Martin Ivanov, who in the past two years initiated innovations at the state archives agency and was keen on the idea of a museum on the communist-era State Security secret service, has become the latest top official to be purged by the Bulgarian Socialist Party government.
He is to be replaced by a retired long-term Interior Ministry and State Agency for National Security official. Comments by Bulgarians on social networks said that the new chief of the agency’s career spans the time that communist-era archives were destroyed as Bulgaria headed for its transition from the era of communist dictator Todor Zhivkov. Media reports said that he had been the long-serving head of the archives at the Interior Ministry during the time of the declassification of police records.
Ivanov, appointed to head the state archives agency in 2011, initiated digitalization of records, uploaded Politburo files on to the internet, as well as the police files of Zhivkov, 1950s Bulgarian communist strongman Vulko Chervenkov, and others.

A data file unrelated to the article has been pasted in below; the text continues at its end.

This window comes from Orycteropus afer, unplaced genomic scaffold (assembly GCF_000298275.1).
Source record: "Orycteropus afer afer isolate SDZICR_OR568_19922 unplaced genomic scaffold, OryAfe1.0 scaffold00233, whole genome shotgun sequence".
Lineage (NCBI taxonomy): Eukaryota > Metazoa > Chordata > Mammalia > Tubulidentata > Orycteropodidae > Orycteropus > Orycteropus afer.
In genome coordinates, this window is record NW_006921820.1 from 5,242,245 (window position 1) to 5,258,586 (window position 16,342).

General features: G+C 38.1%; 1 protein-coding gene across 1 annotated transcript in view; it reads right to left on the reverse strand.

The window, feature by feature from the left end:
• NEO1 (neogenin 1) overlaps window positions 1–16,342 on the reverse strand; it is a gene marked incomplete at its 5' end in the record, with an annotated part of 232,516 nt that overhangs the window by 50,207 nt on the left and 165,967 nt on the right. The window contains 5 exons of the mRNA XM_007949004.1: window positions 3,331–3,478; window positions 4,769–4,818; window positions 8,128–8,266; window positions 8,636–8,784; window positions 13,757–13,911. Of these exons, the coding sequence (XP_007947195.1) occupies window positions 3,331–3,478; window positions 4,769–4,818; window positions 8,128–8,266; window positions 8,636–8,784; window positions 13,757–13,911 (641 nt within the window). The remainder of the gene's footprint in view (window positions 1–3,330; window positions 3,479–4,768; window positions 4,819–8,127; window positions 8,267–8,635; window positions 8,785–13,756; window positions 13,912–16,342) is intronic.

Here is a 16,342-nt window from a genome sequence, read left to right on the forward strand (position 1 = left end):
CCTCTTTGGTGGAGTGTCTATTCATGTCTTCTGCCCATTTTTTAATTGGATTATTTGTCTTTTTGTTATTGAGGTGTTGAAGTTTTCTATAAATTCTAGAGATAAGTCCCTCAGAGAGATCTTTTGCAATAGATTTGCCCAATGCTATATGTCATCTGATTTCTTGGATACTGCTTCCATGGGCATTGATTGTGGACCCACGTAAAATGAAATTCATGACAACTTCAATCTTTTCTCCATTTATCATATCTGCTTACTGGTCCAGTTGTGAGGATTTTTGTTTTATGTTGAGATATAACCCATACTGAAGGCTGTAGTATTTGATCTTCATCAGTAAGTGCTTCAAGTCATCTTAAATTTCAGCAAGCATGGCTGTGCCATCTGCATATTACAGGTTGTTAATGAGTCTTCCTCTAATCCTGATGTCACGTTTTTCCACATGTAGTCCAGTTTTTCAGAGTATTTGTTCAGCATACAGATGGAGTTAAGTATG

Ivanov’s work facilitated the work of historians and researchers who were able to access materials on key themes in Bulgaria’s 20th century history online. The agency also posted online material and photos related to the Jewish community in Bulgaria, a move linked to the initiative to commemorate the 70th anniversary of the prevention of the deportation of Bulgarian Jews to the Holocaust death camps of the Nazis.
Bulgarian website Mediapool reported that Ivanov learnt of his impending dismissal from the media. It came on a day when other changes were effected, part of the process whereby the current minority government, in power since May 2013, has been grasping to consolidate its power, in large part by sweeping personnel changes in a range of posts – especially the security sector, but also a number of other strategically-important ones.
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(Photo: Clive Leviev-Sawyer)